You are right, I struggled a bit with the notion of showing the smallest transistor possible. As a result of this project I realized that most people have no clue of the dramatic change this industry has gone through … and don’t care.
I remember grabbing the tuning knob on a radio when I was a kid, while in bare feet, and getting the shit shocked out of me.
I remember going to the 7-11 to buy replacement tubes for the B/W TV whose vertical hold was always crapping out.
I remember getting my first transistor radio for christmas…
Zooming forward to now I typing on a computer that is multiple magnitudes more powerful than the eniac and next to me is a mobile communication device right out of star trek.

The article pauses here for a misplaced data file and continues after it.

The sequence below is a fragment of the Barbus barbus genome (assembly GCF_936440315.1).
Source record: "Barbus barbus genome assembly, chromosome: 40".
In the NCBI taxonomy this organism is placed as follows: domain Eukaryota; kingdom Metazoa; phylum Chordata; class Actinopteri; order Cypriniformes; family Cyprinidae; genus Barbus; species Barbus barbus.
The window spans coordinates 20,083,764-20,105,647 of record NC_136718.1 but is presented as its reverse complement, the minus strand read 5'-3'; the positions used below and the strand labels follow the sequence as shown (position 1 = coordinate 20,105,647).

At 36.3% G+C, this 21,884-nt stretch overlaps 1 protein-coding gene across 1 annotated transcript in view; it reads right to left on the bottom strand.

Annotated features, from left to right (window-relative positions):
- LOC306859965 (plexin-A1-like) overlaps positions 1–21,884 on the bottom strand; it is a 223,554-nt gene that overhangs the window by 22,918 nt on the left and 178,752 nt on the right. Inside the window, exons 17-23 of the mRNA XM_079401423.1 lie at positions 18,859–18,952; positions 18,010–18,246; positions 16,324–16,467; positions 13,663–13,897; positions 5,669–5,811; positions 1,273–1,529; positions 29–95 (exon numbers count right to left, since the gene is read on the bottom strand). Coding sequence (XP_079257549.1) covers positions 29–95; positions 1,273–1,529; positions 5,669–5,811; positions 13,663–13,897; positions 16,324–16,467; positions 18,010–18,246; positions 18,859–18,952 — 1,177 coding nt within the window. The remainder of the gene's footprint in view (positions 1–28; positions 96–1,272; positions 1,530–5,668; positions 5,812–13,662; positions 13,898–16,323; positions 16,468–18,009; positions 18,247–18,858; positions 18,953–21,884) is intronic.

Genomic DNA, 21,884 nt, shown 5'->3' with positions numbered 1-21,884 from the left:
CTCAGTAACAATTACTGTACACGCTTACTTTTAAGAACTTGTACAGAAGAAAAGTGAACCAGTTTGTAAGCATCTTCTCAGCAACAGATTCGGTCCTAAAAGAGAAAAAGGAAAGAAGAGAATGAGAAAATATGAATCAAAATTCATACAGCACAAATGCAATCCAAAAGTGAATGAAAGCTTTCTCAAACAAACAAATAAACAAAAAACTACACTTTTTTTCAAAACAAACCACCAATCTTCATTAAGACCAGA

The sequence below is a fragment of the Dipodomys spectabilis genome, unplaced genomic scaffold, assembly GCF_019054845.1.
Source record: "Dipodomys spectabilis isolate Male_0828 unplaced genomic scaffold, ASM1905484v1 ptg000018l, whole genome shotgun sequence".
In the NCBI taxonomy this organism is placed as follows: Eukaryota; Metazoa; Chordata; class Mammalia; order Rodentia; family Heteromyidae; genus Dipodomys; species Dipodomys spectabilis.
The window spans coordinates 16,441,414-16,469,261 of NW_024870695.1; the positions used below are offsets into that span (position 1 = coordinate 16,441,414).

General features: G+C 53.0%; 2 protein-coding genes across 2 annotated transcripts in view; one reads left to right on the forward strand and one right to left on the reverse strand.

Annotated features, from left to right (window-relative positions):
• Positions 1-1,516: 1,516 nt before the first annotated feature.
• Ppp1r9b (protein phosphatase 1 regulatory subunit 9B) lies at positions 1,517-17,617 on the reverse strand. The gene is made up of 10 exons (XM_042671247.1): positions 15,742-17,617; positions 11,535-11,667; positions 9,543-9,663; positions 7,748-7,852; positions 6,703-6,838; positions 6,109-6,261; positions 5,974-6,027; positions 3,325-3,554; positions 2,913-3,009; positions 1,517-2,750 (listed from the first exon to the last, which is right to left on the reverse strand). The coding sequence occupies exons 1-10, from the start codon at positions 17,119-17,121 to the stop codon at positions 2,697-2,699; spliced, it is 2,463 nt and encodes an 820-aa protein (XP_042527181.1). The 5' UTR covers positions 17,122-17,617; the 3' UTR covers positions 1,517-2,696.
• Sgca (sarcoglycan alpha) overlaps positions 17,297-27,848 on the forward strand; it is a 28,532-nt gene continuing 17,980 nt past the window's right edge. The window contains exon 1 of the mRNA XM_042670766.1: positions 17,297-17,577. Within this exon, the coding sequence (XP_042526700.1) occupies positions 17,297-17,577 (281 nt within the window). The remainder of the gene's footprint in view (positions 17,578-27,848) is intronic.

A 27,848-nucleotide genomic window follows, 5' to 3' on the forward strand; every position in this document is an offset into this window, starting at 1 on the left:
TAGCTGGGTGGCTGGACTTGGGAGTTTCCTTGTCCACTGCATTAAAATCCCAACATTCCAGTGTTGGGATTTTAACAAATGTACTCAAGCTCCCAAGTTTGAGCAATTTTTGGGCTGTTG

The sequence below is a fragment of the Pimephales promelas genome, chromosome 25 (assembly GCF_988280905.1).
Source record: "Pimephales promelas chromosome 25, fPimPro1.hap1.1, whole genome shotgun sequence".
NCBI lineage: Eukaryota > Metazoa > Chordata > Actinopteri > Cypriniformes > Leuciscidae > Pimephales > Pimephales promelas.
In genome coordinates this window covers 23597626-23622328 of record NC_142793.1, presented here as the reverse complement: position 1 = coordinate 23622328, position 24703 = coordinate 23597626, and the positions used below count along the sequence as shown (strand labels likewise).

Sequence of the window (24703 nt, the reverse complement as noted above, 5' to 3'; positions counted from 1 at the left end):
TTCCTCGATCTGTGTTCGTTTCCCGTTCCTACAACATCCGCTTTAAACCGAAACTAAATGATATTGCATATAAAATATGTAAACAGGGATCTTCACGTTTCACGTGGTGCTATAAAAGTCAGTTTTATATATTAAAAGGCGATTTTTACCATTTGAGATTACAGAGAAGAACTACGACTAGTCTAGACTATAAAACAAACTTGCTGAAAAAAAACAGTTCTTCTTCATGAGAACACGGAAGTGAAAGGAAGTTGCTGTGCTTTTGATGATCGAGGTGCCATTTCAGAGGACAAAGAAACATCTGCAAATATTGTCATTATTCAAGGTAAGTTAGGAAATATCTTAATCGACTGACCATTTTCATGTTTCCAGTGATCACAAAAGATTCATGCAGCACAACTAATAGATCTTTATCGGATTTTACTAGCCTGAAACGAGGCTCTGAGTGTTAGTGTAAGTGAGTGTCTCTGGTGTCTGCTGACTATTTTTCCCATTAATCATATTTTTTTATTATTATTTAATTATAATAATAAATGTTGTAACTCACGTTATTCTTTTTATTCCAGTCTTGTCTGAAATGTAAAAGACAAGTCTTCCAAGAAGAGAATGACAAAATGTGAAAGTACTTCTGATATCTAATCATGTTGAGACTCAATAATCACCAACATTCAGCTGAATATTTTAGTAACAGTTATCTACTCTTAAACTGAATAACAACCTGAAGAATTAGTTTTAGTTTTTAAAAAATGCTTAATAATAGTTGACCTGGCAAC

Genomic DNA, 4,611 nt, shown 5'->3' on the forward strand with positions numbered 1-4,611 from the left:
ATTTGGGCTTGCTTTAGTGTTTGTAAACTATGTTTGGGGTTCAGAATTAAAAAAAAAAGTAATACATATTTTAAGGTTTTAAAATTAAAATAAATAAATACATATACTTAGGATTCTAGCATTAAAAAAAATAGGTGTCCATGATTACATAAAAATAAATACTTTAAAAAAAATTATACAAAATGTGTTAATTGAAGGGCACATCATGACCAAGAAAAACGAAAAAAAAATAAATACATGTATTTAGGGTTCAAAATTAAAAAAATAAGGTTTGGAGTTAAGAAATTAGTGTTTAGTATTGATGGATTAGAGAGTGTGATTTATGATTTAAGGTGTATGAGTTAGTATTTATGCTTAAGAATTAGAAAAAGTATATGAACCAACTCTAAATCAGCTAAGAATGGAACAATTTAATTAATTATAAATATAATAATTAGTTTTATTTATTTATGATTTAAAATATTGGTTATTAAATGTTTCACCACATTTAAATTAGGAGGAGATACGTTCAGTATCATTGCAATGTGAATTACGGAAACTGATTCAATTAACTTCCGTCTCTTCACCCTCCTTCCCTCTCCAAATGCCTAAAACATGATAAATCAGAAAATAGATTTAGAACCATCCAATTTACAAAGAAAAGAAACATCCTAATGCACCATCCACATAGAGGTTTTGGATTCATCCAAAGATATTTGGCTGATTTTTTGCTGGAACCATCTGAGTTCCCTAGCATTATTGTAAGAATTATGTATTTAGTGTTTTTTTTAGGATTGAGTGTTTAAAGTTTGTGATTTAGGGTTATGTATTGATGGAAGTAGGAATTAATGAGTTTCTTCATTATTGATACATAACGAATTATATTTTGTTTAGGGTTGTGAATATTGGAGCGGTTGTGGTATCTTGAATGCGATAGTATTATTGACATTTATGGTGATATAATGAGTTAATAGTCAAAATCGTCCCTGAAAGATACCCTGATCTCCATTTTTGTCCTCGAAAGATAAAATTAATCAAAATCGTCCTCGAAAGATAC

Thought this was interesting:
" By the end of its operation in 1956, ENIAC contained 20,000 [vacuum tubes]; 7,200 [crystal diodes]; 1,500 relays; 70,000 [resistors]; 10,000 [capacitors]; and approximately 5,000,000 hand-[soldered] joints. It weighed more than 30 short tons (27 t), was roughly 2.4 m × 0.9 m × 30 m (8 ft × 3 ft × 98 ft) in size, occupied 167 m2 (1,800 sq ft) and consumed 150 kW of electricity. This power requirement led to the rumor that whenever the computer was switched on, lights in Philadelphia dimmed. Input was possible from an IBM [card reader] and an IBM [card punch] was used for output. These cards could be used to produce printed output offline using an [IBM] accounting machine, such as the [IBM 405]. While ENIAC had no system to store memory in its inception, these punch cards could be used for external memory storage. In 1953, a 100-[word] [magnetic-core memory] built by the Burroughs Corporation was added to ENIAC.
My first job was designing competing IBM compatible printers, punch card readers and punch machines!